The British journalist Andrew Malone some time ago visited the Muslim enclave of Seine-Saint-Denis in Paris. His report on what he rightly called a “state within a state” was hair-raising — so much so that the Daily Mail ultimately removed it after charges of “Islamophobia.” The Guardian reported that “a Daily Mail source insisted the article had only been taken off the site temporarily and the ‘the intention is to restore it’ after considering the complaints and correcting where necessary.” That was in early August; it has not been restored. But what in it was false? It is worth revisiting.
Inside the World Express cafe, groups of men argue in Arabic. On side streets, men smoke shisha pipes and talk — again, in Arabic — on every corner. Women shop in veils and scarves, always accompanied by a male relative.
As a white European, I attract odd looks. When I take out my mobile phone for a photograph, a young man jumps in front of me, waving his index finger in my face, shouting: ‘La! La! La!’ (No! No! No!)
Yet this is not an exotic, far-flung destination. This is France. Moreover, this is Paris and only six miles from the Eiffel Tower.
The reason for all this activity — in an area which even the most optimistic estate agent would struggle to sell as ‘cosmopolitan and bohemian’ — is quite simple: immigration on a mammoth scale.
The area in question is called Saint-Denis in the north-east of the city, where the Basilica holds the resting places of many French kings and queens.
Recently, it was reported that this sprawling district now holds as many as 300,000 illegal immigrants, many of whom rely on crime or the ‘black economy’ to make money. The official legal population in Saint-Denis is estimated at 1.5 million.
Not only that, according to French parliamentarians in a new report that’s causing much anguish across the nation, as many as 420,000 legal residents here are living ‘below the official poverty line’.
The scale of the problem grows each day. An estimated 80 migrants arrive in Paris every 24 hours — 550 a week.
Many head for Saint-Denis because of its closeness to transport links, including the railway lines heading towards the North coast, and Britain.
Britain, these Muslim benefit-seekers believe, will provide them with even more than France does. Ideally, of course, they would most like to settle in Germany or Sweden, the most generous of welfare states. But for now, they will have to make do with Great Britain, if, that is, they can smuggle themselves in.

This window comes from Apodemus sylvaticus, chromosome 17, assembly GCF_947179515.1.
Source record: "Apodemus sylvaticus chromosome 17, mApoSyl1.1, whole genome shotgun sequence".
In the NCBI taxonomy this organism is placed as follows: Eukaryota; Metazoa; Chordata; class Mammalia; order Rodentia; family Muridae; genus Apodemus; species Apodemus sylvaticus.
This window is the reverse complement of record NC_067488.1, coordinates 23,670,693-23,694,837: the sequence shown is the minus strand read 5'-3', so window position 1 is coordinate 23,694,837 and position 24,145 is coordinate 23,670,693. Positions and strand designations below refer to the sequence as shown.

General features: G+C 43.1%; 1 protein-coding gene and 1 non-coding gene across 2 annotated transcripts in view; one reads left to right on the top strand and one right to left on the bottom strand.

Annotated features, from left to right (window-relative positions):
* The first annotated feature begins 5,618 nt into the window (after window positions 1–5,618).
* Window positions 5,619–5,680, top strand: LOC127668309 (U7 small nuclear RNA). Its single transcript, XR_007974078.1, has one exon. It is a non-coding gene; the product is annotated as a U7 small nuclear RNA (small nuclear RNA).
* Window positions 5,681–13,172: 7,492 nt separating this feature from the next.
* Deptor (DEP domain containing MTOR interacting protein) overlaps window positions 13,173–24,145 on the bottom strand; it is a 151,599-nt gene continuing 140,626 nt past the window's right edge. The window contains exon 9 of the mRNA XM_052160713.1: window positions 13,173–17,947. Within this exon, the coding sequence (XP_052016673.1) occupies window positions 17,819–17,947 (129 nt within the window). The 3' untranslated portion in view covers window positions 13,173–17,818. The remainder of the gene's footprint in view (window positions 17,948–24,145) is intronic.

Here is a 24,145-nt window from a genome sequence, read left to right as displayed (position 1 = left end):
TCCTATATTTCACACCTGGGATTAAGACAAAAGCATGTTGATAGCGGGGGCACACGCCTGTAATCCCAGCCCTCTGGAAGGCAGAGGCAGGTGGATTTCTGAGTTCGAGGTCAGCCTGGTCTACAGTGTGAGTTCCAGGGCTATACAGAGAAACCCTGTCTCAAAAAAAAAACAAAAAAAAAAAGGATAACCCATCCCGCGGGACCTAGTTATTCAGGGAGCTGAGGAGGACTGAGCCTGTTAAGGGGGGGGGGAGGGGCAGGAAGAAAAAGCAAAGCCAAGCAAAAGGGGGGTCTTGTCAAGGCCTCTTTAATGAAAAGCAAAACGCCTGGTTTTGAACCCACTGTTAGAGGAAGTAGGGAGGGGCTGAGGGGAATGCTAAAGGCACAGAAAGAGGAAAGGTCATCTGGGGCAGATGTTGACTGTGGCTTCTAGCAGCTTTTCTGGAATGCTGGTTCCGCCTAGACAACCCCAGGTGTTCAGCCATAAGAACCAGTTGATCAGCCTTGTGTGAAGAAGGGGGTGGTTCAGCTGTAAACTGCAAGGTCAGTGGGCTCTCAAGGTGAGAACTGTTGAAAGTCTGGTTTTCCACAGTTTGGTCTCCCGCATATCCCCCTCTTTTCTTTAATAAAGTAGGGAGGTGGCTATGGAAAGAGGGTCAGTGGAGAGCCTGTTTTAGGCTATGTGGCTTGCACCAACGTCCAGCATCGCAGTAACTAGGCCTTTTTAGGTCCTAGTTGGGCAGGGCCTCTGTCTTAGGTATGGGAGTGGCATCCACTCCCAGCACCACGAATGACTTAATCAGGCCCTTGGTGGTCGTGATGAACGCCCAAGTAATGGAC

Migrant camps, set up in tents along the Seine in this area of Paris, were destroyed by the police in May, with the occupants who didn’t get away taken for processing in detention centers after a raid….
There are an estimated 135 different nationalities in Saint-Denis, most extremely poor, including an estimated 600,000 Muslims from North African or sub-Saharan African backgrounds….
Having spent several days in Saint-Denis, it’s clear to me that the area is already lost to France — to the rule of French law, equality, religious freedom, and even access to the streets by the police themselves.
Indeed, this is a parallel state — a state within a state, with its own rules and religious courts — where allegiance to Islam comes ahead of fealty to France.
Police have reportedly admitted the area is a ‘no-go’ zone, and will only drive through the areas armed and four to a vehicle….
Not French law, but Sharia courts, dispense their rough justice. The laws of France are flouted: women wear niqabs, though they are forbidden by law. Drugs are dealt openly. The police do not dare to enter Saint-Denis alone, for fear of being attacked, but when they do go in, as for a drugs bust, they go in groups of four.
And where, as I discovered, other faiths and religions are being driven from the area.
Mosques far outnumber the handful of churches now functioning in Saint-Denis. The French Christians are moving out — why would they want to remain in such a place? As for Jews, they are almost all gone, having fled Saint-Denis for the obvious reasons: being spit upon as they walk in the streets, or physically threatened or attacked. A handful hold on, including a remarkable rabbi, a brave man who refuses to leave, and whom Andrew Malone describes toward the end of his piece as the only person he met in Saint-Denis who would shake his hand.
When helicopters flew overhead in training for the Bastille Day celebrations earlier this month, one man pretended to shoot at them with a machine gun.
Another pushed him away and pretended to fire a shoulder-mounted missile, tracing the missile with his hand towards its targets and shouting: ‘Boom!’ Everyone laughed.
Yes, everyone had a good laugh at the amusing idea of shooting a French helicopter out of the sky. Muslim patriots. That’s Saint-Denis’s version of patriotism. Who says Muslims won’t integrate?